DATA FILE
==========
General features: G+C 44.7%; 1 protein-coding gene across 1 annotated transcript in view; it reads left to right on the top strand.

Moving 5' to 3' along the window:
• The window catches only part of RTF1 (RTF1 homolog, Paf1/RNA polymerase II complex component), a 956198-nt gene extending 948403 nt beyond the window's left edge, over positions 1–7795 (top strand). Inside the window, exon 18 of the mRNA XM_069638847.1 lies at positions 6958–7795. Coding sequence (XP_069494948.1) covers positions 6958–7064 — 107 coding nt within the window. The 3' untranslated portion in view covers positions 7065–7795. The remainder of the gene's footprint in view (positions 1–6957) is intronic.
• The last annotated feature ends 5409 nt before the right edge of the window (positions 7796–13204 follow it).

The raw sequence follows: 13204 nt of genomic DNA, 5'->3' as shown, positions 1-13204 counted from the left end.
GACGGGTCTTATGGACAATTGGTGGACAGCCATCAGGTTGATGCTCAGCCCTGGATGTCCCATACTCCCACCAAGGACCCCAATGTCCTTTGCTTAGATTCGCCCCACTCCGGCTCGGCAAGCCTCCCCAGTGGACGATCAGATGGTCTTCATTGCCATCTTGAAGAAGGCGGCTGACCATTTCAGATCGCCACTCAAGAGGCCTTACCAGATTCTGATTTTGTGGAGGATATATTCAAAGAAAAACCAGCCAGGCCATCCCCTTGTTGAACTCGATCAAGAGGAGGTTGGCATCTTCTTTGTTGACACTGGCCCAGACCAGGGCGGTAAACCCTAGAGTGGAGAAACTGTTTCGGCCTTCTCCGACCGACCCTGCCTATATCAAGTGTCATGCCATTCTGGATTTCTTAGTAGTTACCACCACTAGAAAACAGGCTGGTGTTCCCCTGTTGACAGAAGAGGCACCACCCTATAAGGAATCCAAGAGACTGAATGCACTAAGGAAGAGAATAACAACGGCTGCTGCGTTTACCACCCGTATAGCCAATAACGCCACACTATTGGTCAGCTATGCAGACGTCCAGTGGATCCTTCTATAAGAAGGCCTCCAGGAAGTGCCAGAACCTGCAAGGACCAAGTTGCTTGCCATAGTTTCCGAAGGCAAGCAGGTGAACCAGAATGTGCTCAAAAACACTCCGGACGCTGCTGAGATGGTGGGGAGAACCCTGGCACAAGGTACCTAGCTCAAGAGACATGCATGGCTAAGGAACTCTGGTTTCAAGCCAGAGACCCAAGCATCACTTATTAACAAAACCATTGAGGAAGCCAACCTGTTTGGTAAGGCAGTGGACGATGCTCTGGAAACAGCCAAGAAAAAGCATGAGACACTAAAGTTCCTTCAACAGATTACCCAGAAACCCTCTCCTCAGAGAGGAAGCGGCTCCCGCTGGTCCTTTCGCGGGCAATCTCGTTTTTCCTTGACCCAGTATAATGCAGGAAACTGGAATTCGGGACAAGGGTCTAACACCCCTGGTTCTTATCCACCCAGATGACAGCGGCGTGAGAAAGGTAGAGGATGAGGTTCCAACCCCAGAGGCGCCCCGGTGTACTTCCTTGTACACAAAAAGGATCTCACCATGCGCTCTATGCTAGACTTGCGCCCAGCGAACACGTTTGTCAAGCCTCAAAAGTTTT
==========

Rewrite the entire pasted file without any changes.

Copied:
General features: G+C 44.7%; 1 protein-coding gene across 1 annotated transcript in view; it reads left to right on the top strand.

Moving 5' to 3' along the window:
• The window catches only part of RTF1 (RTF1 homolog, Paf1/RNA polymerase II complex component), a 956198-nt gene extending 948403 nt beyond the window's left edge, over positions 1–7795 (top strand). Inside the window, exon 18 of the mRNA XM_069638847.1 lies at positions 6958–7795. Coding sequence (XP_069494948.1) covers positions 6958–7064 — 107 coding nt within the window. The 3' untranslated portion in view covers positions 7065–7795. The remainder of the gene's footprint in view (positions 1–6957) is intronic.
• The last annotated feature ends 5409 nt before the right edge of the window (positions 7796–13204 follow it).

The raw sequence follows: 13204 nt of genomic DNA, 5'->3' as shown, positions 1-13204 counted from the left end.
GACGGGTCTTATGGACAATTGGTGGACAGCCATCAGGTTGATGCTCAGCCCTGGATGTCCCATACTCCCACCAAGGACCCCAATGTCCTTTGCTTAGATTCGCCCCACTCCGGCTCGGCAAGCCTCCCCAGTGGACGATCAGATGGTCTTCATTGCCATCTTGAAGAAGGCGGCTGACCATTTCAGATCGCCACTCAAGAGGCCTTACCAGATTCTGATTTTGTGGAGGATATATTCAAAGAAAAACCAGCCAGGCCATCCCCTTGTTGAACTCGATCAAGAGGAGGTTGGCATCTTCTTTGTTGACACTGGCCCAGACCAGGGCGGTAAACCCTAGAGTGGAGAAACTGTTTCGGCCTTCTCCGACCGACCCTGCCTATATCAAGTGTCATGCCATTCTGGATTTCTTAGTAGTTACCACCACTAGAAAACAGGCTGGTGTTCCCCTGTTGACAGAAGAGGCACCACCCTATAAGGAATCCAAGAGACTGAATGCACTAAGGAAGAGAATAACAACGGCTGCTGCGTTTACCACCCGTATAGCCAATAACGCCACACTATTGGTCAGCTATGCAGACGTCCAGTGGATCCTTCTATAAGAAGGCCTCCAGGAAGTGCCAGAACCTGCAAGGACCAAGTTGCTTGCCATAGTTTCCGAAGGCAAGCAGGTGAACCAGAATGTGCTCAAAAACACTCCGGACGCTGCTGAGATGGTGGGGAGAACCCTGGCACAAGGTACCTAGCTCAAGAGACATGCATGGCTAAGGAACTCTGGTTTCAAGCCAGAGACCCAAGCATCACTTATTAACAAAACCATTGAGGAAGCCAACCTGTTTGGTAAGGCAGTGGACGATGCTCTGGAAACAGCCAAGAAAAAGCATGAGACACTAAAGTTCCTTCAACAGATTACCCAGAAACCCTCTCCTCAGAGAGGAAGCGGCTCCCGCTGGTCCTTTCGCGGGCAATCTCGTTTTTCCTTGACCCAGTATAATGCAGGAAACTGGAATTCGGGACAAGGGTCTAACACCCCTGGTTCTTATCCACCCAGATGACAGCGGCGTGAGAAAGGTAGAGGATGAGGTTCCAACCCCAGAGGCGCCCCGGTGTACTTCCTTGTACACAAAAAGGATCTCACCATGCGCTCTATGCTAGACTTGCGCCCAGCGAACACGTTTGTCAAGCCTCAAAAGTTTT